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The competing risks of Ammonia as a refrigerant


Largely due to the debilitating effects on the ozone layer, industry has moved away from [hydro]chlorofluorocarbons as common refrigerants. This change has led to the redevelopment of refrigeration systems used throughout the chemicals, manufacturing, food and beverage industries.

Common refrigerants now in use can include volatile hydrocarbons and inert gases, though for many, anhydrous ammonia (NH3), otherwise known as R717 is an obvious choice. Many manufacturers claim ammonia offers better efficiency and cost, as well as having zero ozone depletion potential (ODP) and zero global warming potential (GWP) if released to atmosphere.

Despite this, ammonia is a hazardous chemical with properties that make it dangerous in any loss of containment scenario and associated emergency response. Typically stored as a liquefied gas, losses of ammonia initially pool in liquid form, with the production of dense plumes as the liquid vaporises. Past accidents within industry have shown that failures can occur in many parts of the primary containment system.

Installations where anhydrous ammonia is present must comply with the Dangerous Substances Explosive Atmospheres Regulations 2002 (DSEAR) due to the gas being capable of forming explosive atmospheres.  Compliance with DSEAR is a complex legislative area which, in practice imposes controls on people and equipment, where it applies. DSEAR also requires emergency response procedures. In the case of ammonia, thermal radiation and explosion overpressure hazards can occur quickly with severe consequences.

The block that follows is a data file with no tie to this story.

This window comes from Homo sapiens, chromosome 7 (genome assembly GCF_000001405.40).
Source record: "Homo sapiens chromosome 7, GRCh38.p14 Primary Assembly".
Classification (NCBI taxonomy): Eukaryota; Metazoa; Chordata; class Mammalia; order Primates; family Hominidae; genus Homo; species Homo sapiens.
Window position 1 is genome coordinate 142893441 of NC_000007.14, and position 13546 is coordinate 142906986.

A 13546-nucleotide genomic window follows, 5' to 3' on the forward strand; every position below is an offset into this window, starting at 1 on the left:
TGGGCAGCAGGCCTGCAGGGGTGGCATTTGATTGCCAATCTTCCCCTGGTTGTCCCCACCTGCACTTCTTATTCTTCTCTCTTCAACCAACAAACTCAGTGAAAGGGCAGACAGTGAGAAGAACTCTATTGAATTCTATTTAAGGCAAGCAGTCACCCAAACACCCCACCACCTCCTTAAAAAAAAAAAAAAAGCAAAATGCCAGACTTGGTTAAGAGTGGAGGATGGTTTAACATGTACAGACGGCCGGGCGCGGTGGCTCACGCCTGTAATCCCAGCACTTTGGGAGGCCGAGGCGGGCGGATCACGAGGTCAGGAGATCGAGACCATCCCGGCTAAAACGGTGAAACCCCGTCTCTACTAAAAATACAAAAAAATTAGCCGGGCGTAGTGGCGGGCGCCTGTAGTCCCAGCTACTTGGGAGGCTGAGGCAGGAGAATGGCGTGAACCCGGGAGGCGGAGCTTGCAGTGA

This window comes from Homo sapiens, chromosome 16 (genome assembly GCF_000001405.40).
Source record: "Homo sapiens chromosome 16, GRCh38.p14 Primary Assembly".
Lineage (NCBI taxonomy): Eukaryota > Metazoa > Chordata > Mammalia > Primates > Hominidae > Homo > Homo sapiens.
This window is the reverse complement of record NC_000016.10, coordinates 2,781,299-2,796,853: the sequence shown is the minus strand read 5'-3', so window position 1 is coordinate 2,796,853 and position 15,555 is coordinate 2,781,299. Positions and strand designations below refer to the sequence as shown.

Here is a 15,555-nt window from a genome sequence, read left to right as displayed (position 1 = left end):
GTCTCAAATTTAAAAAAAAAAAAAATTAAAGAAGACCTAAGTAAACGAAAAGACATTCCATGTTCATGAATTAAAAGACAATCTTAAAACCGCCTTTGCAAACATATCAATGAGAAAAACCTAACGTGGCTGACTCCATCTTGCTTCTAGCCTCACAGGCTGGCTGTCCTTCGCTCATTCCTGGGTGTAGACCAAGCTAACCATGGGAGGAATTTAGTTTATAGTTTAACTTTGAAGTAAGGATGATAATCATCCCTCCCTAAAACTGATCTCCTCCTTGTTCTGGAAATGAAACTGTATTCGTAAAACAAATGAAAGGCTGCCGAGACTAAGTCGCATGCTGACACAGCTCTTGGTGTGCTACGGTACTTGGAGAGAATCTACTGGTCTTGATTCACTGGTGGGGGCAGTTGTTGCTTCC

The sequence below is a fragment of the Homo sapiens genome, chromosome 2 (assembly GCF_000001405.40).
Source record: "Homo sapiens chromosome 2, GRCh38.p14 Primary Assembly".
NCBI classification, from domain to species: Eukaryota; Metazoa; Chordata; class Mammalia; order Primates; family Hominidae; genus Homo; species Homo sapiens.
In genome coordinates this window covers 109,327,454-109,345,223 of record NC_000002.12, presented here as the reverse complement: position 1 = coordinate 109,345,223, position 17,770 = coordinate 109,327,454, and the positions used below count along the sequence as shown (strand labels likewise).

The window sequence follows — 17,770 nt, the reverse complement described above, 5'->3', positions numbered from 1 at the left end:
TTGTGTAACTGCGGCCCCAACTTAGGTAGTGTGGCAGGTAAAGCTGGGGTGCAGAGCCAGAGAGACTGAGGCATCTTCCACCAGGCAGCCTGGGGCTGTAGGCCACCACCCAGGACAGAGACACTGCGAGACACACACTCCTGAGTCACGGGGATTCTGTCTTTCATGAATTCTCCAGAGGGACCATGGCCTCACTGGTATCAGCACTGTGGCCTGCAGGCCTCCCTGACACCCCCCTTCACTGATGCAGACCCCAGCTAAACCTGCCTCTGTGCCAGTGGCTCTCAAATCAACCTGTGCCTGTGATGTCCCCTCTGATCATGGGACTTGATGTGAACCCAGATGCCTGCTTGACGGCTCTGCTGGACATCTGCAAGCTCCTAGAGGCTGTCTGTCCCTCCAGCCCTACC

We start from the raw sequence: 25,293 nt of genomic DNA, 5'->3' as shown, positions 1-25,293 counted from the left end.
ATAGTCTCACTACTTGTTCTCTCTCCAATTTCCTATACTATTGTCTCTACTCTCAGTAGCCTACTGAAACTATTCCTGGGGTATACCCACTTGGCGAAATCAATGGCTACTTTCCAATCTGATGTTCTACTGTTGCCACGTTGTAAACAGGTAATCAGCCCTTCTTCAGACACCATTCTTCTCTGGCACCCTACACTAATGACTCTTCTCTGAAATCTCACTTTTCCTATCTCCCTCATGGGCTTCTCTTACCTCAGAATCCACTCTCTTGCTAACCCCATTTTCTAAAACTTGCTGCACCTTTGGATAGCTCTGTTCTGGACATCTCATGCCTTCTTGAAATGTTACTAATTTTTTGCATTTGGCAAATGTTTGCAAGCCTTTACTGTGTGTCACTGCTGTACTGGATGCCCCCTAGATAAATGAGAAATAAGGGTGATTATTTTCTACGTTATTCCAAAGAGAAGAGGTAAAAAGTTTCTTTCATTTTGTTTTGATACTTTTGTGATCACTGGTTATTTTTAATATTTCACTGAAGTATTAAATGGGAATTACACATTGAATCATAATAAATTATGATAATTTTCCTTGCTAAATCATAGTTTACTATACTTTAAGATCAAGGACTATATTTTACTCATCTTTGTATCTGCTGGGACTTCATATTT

Ammonia is also a toxic substance via the inhalation pathway. For similar processes handling toxic gases, such as chlorine, design emphasis is to retain the material in primary containment or, where releases occur, to ensure they are in an enclosed area as far as possible, with detection and dilution of the material through the use of sprays or water curtains systems. For ammonia, however, the retention of the material in a confined environment may present a hazard where delayed ignition could result in an explosion.

Ammonia is also classified as very toxic to aquatic life. For similar processes handling environmentally hazardous liquefied gases, typical emergency response could be to ensure secondary/tertiary containment and/or provide dilution at the source. However, it should be noted that there is the potential to initially increase vaporisation rates if water is not applied in sufficient quantities. Furthermore, even if safely retained, ammonia can react with a variety of materials, including some metals, possibly presenting additional hazards or causing damage to equipment, increasing the costs of clean-up and return to operation.

The storage and use of ammonia thus presents a fairly unique challenge in industry to ensure not only an appropriate design, but demonstration of sufficient hazard management through safety or environmental management systems, and through emergency response. Losses of containment would not only present a hazard to people and the environment, but result in potentially costly clean-up and remediation costs.

So as with all risk assessment, competing risks need to be understood at a higher level rather than in isolation. Therefore, if you operate an ammonia based refrigeration system have you given consideration to the following?

  • Do you know the scale of the potential toxic, flammable and environmental hazards for your system?
  • Do you know which of these aspects dominates the risk profile?
  • Can you demonstrate that your system is designed, installed and operated in accordance with the requirements of DSEAR 2002?
  • Are you in control of your primary containment.  Do you know its condition, is it degrading?
  • Do you know that the safeguards which you rely upon to protect against flammable, toxic and environmental harm are actually effective?
  • Do any of your process safety performance indicators relate to your ammonia systems?

SLR has a team of process safety specialists (including acquisition HFL Consulting) who are able to provide a range of support services.

Author: David Clark, Associate Consultant, Safety Advisory

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